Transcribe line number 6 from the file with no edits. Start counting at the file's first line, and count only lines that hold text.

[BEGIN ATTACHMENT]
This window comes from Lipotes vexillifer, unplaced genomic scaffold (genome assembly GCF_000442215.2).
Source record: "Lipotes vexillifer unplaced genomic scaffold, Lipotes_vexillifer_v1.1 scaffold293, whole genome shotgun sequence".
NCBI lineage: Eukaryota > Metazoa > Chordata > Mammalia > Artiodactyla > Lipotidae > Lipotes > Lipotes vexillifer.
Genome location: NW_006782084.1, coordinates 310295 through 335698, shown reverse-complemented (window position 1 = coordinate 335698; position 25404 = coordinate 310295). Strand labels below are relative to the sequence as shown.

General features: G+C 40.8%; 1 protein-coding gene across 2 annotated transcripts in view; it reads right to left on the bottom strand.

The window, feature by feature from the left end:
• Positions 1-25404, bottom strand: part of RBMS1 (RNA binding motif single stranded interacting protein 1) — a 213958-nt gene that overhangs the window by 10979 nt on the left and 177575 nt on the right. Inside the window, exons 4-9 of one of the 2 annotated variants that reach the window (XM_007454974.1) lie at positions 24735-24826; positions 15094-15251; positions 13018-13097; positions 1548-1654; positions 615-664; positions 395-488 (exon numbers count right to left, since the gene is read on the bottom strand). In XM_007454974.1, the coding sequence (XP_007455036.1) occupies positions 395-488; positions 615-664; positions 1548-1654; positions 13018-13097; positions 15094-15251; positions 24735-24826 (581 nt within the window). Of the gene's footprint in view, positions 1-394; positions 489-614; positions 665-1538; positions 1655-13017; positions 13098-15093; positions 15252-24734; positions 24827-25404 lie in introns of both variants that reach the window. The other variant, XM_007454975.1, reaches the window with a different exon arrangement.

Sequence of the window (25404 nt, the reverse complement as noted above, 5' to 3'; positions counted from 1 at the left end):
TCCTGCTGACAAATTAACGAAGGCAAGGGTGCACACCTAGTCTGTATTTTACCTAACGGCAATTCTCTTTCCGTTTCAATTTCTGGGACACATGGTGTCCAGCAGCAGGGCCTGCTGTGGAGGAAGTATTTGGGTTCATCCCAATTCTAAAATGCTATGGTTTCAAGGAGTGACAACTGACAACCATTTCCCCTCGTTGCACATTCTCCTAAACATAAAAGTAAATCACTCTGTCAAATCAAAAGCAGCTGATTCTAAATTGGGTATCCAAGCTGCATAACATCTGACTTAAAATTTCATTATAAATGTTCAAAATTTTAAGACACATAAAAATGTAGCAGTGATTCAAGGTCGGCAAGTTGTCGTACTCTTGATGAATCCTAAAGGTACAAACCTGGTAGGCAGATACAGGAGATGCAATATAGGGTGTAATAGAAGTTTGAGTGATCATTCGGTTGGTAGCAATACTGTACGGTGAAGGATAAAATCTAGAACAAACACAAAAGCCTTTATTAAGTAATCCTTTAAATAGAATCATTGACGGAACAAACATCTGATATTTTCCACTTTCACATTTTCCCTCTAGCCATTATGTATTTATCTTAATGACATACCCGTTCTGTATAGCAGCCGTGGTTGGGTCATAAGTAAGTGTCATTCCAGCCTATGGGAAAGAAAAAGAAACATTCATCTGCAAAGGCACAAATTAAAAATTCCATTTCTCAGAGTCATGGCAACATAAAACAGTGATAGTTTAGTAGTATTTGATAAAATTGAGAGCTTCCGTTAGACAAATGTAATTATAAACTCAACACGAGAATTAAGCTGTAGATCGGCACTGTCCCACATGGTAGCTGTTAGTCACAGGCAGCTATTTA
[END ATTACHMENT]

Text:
The window, feature by feature from the left end: